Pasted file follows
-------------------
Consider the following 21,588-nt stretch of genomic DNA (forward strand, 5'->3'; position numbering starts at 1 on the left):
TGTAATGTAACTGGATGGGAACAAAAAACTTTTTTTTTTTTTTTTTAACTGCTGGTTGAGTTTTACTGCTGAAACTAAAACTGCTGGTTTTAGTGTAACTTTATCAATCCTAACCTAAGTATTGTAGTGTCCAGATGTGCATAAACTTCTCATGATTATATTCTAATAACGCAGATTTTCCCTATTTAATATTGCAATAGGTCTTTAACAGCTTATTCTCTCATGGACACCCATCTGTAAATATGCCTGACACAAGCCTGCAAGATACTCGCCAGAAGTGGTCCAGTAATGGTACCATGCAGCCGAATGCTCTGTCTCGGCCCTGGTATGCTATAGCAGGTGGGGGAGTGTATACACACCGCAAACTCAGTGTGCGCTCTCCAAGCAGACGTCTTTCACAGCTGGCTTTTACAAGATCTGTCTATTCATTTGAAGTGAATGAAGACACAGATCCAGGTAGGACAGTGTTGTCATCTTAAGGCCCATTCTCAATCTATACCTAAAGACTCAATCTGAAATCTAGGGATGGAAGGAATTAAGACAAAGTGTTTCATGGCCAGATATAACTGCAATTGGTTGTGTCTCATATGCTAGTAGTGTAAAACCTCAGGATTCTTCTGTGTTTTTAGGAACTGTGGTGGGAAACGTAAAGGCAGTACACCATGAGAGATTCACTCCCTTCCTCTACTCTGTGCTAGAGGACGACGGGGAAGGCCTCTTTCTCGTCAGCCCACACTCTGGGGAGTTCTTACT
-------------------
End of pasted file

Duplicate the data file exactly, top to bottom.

Consider the following 21,588-nt stretch of genomic DNA (forward strand, 5'->3'; position numbering starts at 1 on the left):
TGTAATGTAACTGGATGGGAACAAAAAACTTTTTTTTTTTTTTTTTAACTGCTGGTTGAGTTTTACTGCTGAAACTAAAACTGCTGGTTTTAGTGTAACTTTATCAATCCTAACCTAAGTATTGTAGTGTCCAGATGTGCATAAACTTCTCATGATTATATTCTAATAACGCAGATTTTCCCTATTTAATATTGCAATAGGTCTTTAACAGCTTATTCTCTCATGGACACCCATCTGTAAATATGCCTGACACAAGCCTGCAAGATACTCGCCAGAAGTGGTCCAGTAATGGTACCATGCAGCCGAATGCTCTGTCTCGGCCCTGGTATGCTATAGCAGGTGGGGGAGTGTATACACACCGCAAACTCAGTGTGCGCTCTCCAAGCAGACGTCTTTCACAGCTGGCTTTTACAAGATCTGTCTATTCATTTGAAGTGAATGAAGACACAGATCCAGGTAGGACAGTGTTGTCATCTTAAGGCCCATTCTCAATCTATACCTAAAGACTCAATCTGAAATCTAGGGATGGAAGGAATTAAGACAAAGTGTTTCATGGCCAGATATAACTGCAATTGGTTGTGTCTCATATGCTAGTAGTGTAAAACCTCAGGATTCTTCTGTGTTTTTAGGAACTGTGGTGGGAAACGTAAAGGCAGTACACCATGAGAGATTCACTCCCTTCCTCTACTCTGTGCTAGAGGACGACGGGGAAGGCCTCTTTCTCGTCAGCCCACACTCTGGGGAGTTCTTACT